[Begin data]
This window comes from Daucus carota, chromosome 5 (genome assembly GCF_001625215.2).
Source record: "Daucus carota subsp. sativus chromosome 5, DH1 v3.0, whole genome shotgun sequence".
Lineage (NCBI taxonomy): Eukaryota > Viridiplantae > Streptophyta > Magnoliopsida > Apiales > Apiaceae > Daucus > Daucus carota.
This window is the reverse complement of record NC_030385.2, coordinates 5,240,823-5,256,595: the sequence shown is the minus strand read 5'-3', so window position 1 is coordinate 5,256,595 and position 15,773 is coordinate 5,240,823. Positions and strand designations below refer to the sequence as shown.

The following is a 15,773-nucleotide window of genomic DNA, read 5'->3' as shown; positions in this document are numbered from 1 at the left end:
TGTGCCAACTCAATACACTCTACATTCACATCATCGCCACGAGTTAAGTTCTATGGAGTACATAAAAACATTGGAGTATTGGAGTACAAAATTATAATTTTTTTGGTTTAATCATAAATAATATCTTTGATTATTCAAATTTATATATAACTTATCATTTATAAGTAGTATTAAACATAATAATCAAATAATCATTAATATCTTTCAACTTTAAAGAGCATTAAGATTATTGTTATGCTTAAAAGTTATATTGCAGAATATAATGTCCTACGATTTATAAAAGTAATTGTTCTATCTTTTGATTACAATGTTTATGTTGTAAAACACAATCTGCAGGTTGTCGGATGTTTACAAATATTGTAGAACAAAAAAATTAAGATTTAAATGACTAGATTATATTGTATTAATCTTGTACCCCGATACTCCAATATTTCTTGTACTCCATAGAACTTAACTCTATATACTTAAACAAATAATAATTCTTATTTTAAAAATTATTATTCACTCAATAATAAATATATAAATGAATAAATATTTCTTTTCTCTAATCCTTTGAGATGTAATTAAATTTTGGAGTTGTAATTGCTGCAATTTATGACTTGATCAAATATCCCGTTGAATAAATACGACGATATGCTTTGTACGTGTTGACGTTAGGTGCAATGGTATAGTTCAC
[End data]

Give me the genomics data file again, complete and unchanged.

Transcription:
This window comes from Daucus carota, chromosome 5 (genome assembly GCF_001625215.2).
Source record: "Daucus carota subsp. sativus chromosome 5, DH1 v3.0, whole genome shotgun sequence".
Lineage (NCBI taxonomy): Eukaryota > Viridiplantae > Streptophyta > Magnoliopsida > Apiales > Apiaceae > Daucus > Daucus carota.
This window is the reverse complement of record NC_030385.2, coordinates 5,240,823-5,256,595: the sequence shown is the minus strand read 5'-3', so window position 1 is coordinate 5,256,595 and position 15,773 is coordinate 5,240,823. Positions and strand designations below refer to the sequence as shown.

The following is a 15,773-nucleotide window of genomic DNA, read 5'->3' as shown; positions in this document are numbered from 1 at the left end:
TGTGCCAACTCAATACACTCTACATTCACATCATCGCCACGAGTTAAGTTCTATGGAGTACATAAAAACATTGGAGTATTGGAGTACAAAATTATAATTTTTTTGGTTTAATCATAAATAATATCTTTGATTATTCAAATTTATATATAACTTATCATTTATAAGTAGTATTAAACATAATAATCAAATAATCATTAATATCTTTCAACTTTAAAGAGCATTAAGATTATTGTTATGCTTAAAAGTTATATTGCAGAATATAATGTCCTACGATTTATAAAAGTAATTGTTCTATCTTTTGATTACAATGTTTATGTTGTAAAACACAATCTGCAGGTTGTCGGATGTTTACAAATATTGTAGAACAAAAAAATTAAGATTTAAATGACTAGATTATATTGTATTAATCTTGTACCCCGATACTCCAATATTTCTTGTACTCCATAGAACTTAACTCTATATACTTAAACAAATAATAATTCTTATTTTAAAAATTATTATTCACTCAATAATAAATATATAAATGAATAAATATTTCTTTTCTCTAATCCTTTGAGATGTAATTAAATTTTGGAGTTGTAATTGCTGCAATTTATGACTTGATCAAATATCCCGTTGAATAAATACGACGATATGCTTTGTACGTGTTGACGTTAGGTGCAATGGTATAGTTCAC